Ulster wing Robert Baloucoune admits the prospect of an Ireland debut seemed implausible just three years ago, describing his path to Test level as a “weird journey”.
The 23-year-old is among 12 uncapped players included in Andy Farrell’s squad for next month’s Dublin clashes with Japan and the United States.
His current position as one of his country’s most promising backs is a far cry from turning out for home town club Enniskillen amid serious doubts about making a living from the game.
A stint in Ireland’s sevens set-up, including a trip to the 2018 World Cup, helped reinvigorate Baloucoune’s career before he burst on to the scene with Ulster, where he has scored 80 points in 31 outings.
“When I was at Enniskillen, I didn’t think I was going to be involved in anything. I was out of the Ulster system as well and that didn’t really seem like a goal,” he said.
“Once I signed my first contract for the academy and sevens, it was only then that I could make a living out of this and this could be a full-time job.
“It seemed like a long goal whenever I was playing for Eniskillen because I was just getting by and playing games, I didn’t really see it as an option.
“I look back at it and if you’d said to me three or fours years ago (that I’d be in the Ireland squad), I would be shocked, I wouldn’t have thought about it at all.
“It has been a weird journey, but I’ve kind of just went up every step and now here I am in an Irish camp.”
The Northern Irishman was initially called up by national team head coach Farrell as a development player during the 2020 Six Nations before being sidelined for almost a year due to a combination of the coronavirus pandemic and a serious hamstring injury.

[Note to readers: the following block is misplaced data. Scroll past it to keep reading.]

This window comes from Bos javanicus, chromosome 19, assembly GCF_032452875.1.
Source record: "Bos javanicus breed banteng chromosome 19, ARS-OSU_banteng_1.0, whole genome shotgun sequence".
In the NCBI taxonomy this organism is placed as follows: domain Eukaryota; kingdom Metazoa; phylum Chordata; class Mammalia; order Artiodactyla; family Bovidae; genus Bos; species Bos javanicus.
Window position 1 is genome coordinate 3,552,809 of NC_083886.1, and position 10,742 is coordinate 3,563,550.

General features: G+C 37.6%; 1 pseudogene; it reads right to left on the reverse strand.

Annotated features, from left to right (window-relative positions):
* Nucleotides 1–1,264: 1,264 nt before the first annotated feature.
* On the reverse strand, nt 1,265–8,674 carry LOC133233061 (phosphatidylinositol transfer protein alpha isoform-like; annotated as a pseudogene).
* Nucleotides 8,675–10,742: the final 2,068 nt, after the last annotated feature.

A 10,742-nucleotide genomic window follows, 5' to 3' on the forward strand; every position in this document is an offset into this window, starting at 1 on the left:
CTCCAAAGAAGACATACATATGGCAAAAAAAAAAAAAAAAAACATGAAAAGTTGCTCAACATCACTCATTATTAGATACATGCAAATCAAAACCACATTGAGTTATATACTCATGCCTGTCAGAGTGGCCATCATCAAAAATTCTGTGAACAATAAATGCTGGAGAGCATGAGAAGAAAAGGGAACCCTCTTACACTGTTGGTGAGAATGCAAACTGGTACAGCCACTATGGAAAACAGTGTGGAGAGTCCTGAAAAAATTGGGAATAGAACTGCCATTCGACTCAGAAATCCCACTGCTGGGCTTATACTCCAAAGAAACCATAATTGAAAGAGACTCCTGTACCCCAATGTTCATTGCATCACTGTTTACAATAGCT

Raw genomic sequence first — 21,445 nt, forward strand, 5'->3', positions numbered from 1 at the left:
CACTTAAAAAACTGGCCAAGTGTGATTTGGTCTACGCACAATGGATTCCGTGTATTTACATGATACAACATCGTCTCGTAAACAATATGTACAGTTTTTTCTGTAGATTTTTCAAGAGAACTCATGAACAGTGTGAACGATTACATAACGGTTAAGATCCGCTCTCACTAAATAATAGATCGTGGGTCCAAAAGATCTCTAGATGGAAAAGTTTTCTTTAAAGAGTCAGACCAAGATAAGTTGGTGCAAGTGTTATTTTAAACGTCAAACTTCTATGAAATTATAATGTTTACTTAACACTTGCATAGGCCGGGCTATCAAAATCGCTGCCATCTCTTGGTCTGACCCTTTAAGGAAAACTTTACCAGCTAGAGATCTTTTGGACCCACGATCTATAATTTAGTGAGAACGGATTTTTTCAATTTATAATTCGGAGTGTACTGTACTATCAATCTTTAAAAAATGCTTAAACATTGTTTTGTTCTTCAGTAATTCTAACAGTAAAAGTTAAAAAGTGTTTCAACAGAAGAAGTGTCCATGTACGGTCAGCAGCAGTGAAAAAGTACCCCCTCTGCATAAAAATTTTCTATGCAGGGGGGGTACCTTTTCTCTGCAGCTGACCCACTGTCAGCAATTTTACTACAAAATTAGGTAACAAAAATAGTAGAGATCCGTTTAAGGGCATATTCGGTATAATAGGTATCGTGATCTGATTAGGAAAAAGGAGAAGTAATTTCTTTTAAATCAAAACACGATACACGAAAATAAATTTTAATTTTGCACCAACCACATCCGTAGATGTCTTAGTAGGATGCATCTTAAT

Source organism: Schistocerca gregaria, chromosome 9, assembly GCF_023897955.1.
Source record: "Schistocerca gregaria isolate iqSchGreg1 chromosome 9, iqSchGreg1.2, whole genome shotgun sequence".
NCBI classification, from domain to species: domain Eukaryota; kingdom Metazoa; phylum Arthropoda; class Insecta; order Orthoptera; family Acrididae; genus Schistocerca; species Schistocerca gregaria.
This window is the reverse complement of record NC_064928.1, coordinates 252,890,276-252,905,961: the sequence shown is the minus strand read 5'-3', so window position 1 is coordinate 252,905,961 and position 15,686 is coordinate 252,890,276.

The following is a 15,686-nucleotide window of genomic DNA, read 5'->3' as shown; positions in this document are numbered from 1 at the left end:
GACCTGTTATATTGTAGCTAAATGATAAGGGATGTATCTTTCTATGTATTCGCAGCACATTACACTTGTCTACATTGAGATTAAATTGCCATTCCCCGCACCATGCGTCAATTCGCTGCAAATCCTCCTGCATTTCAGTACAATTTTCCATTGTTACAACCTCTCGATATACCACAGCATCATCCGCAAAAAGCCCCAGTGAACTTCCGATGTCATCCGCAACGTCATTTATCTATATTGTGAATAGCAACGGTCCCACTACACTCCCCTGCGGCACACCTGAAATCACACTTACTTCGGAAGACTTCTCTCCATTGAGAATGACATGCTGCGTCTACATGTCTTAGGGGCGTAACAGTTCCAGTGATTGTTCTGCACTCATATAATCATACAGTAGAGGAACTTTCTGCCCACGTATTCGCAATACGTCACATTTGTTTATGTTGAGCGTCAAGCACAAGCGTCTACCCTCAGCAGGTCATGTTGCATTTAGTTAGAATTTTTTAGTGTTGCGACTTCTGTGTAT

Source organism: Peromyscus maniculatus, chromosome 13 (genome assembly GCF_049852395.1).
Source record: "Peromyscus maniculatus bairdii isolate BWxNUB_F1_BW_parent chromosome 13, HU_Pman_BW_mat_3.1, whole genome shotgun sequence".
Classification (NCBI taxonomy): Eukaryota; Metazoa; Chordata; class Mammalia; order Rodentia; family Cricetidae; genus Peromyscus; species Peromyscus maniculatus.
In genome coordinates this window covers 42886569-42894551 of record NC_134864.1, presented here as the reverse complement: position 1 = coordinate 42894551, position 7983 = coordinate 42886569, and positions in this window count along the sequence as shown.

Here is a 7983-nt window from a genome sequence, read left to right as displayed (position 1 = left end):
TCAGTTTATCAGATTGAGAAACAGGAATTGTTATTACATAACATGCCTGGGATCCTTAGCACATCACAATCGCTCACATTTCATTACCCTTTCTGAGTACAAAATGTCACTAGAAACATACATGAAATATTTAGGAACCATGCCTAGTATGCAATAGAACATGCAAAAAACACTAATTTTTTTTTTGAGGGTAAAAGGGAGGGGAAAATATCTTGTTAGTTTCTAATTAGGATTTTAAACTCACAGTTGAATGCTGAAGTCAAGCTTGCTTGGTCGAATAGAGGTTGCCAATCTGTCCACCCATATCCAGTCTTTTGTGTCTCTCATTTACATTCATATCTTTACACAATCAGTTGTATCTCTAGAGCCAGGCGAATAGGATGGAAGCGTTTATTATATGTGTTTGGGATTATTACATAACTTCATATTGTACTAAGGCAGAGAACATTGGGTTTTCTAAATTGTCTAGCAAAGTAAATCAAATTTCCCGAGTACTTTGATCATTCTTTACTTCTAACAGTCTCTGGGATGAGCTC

Ireland are preparing to host their first matches in front of fans since a Six Nations success over Wales in February 2020.
Japan, who beat the Irish in the pool stage of the 2019 World Cup, will be at the Aviva Stadium on Saturday, July 3 before the USA visit a week later.
Baloucoune has been striving for international recognition and believes he will contribute speed and intensity.
“It’s the next step for me. It’s something that, when I started playing for Ulster, was my aim, to try to represent Ireland,” he said.
“It’s what I’ve been training for and pushing for. All my games for Ulster, putting in a performance that leads to this, I’m really looking forward to getting my first cap and if that happens in this series it would be great.”
Speaking about his attributes, he added: “The easy one to say is I’ve got speed.
“What I back myself on is my defensive plays. I feel I can read the game well, I’ll go out and try to force them behind the gainline.
“Bringing that intensity to defence and attack as well, catching kicks and stuff like that, is something I bring to the game.”